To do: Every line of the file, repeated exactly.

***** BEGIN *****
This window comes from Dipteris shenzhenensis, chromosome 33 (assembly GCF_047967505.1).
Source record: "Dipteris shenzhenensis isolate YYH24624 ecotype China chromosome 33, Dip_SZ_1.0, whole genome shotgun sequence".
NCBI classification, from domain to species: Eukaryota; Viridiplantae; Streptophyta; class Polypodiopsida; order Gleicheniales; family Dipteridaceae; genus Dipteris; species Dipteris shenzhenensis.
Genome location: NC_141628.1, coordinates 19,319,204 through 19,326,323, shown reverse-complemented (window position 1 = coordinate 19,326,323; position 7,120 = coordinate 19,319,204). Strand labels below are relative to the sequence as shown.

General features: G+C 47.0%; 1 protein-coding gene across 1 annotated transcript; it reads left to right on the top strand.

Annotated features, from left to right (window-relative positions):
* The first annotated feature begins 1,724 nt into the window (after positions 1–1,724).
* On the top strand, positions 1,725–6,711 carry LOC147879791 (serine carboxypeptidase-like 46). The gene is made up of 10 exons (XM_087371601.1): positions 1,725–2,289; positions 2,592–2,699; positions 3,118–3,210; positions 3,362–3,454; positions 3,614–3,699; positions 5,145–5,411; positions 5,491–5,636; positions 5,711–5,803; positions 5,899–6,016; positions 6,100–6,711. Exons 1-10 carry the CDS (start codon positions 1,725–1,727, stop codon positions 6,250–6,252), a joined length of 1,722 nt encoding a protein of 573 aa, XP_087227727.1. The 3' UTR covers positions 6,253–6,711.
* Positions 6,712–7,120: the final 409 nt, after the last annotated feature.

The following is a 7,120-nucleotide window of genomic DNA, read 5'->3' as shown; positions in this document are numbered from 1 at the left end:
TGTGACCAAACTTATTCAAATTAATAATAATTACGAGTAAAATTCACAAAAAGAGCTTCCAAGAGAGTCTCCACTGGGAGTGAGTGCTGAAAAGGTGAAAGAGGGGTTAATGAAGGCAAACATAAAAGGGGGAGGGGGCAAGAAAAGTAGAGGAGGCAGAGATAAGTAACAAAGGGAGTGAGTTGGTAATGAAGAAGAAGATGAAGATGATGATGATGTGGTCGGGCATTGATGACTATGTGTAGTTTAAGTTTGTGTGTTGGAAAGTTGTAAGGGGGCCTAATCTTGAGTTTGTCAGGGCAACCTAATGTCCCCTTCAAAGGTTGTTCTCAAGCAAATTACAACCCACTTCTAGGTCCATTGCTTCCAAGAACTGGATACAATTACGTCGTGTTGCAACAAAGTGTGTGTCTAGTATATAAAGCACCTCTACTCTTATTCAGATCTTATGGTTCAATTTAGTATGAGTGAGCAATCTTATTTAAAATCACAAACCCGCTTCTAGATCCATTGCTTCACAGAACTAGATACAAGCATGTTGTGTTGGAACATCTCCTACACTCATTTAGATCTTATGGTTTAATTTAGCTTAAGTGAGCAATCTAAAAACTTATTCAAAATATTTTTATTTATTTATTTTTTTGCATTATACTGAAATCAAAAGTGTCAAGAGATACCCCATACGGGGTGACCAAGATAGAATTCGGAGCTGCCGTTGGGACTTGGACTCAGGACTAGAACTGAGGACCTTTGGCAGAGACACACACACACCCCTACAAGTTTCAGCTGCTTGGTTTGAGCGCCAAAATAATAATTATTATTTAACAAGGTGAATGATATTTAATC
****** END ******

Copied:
This window comes from Dipteris shenzhenensis, chromosome 33 (assembly GCF_047967505.1).
Source record: "Dipteris shenzhenensis isolate YYH24624 ecotype China chromosome 33, Dip_SZ_1.0, whole genome shotgun sequence".
NCBI classification, from domain to species: Eukaryota; Viridiplantae; Streptophyta; class Polypodiopsida; order Gleicheniales; family Dipteridaceae; genus Dipteris; species Dipteris shenzhenensis.
Genome location: NC_141628.1, coordinates 19,319,204 through 19,326,323, shown reverse-complemented (window position 1 = coordinate 19,326,323; position 7,120 = coordinate 19,319,204). Strand labels below are relative to the sequence as shown.

General features: G+C 47.0%; 1 protein-coding gene across 1 annotated transcript; it reads left to right on the top strand.

Annotated features, from left to right (window-relative positions):
* The first annotated feature begins 1,724 nt into the window (after positions 1–1,724).
* On the top strand, positions 1,725–6,711 carry LOC147879791 (serine carboxypeptidase-like 46). The gene is made up of 10 exons (XM_087371601.1): positions 1,725–2,289; positions 2,592–2,699; positions 3,118–3,210; positions 3,362–3,454; positions 3,614–3,699; positions 5,145–5,411; positions 5,491–5,636; positions 5,711–5,803; positions 5,899–6,016; positions 6,100–6,711. Exons 1-10 carry the CDS (start codon positions 1,725–1,727, stop codon positions 6,250–6,252), a joined length of 1,722 nt encoding a protein of 573 aa, XP_087227727.1. The 3' UTR covers positions 6,253–6,711.
* Positions 6,712–7,120: the final 409 nt, after the last annotated feature.

The following is a 7,120-nucleotide window of genomic DNA, read 5'->3' as shown; positions in this document are numbered from 1 at the left end:
TGTGACCAAACTTATTCAAATTAATAATAATTACGAGTAAAATTCACAAAAAGAGCTTCCAAGAGAGTCTCCACTGGGAGTGAGTGCTGAAAAGGTGAAAGAGGGGTTAATGAAGGCAAACATAAAAGGGGGAGGGGGCAAGAAAAGTAGAGGAGGCAGAGATAAGTAACAAAGGGAGTGAGTTGGTAATGAAGAAGAAGATGAAGATGATGATGATGTGGTCGGGCATTGATGACTATGTGTAGTTTAAGTTTGTGTGTTGGAAAGTTGTAAGGGGGCCTAATCTTGAGTTTGTCAGGGCAACCTAATGTCCCCTTCAAAGGTTGTTCTCAAGCAAATTACAACCCACTTCTAGGTCCATTGCTTCCAAGAACTGGATACAATTACGTCGTGTTGCAACAAAGTGTGTGTCTAGTATATAAAGCACCTCTACTCTTATTCAGATCTTATGGTTCAATTTAGTATGAGTGAGCAATCTTATTTAAAATCACAAACCCGCTTCTAGATCCATTGCTTCACAGAACTAGATACAAGCATGTTGTGTTGGAACATCTCCTACACTCATTTAGATCTTATGGTTTAATTTAGCTTAAGTGAGCAATCTAAAAACTTATTCAAAATATTTTTATTTATTTATTTTTTTGCATTATACTGAAATCAAAAGTGTCAAGAGATACCCCATACGGGGTGACCAAGATAGAATTCGGAGCTGCCGTTGGGACTTGGACTCAGGACTAGAACTGAGGACCTTTGGCAGAGACACACACACACCCCTACAAGTTTCAGCTGCTTGGTTTGAGCGCCAAAATAATAATTATTATTTAACAAGGTGAATGATATTTAATC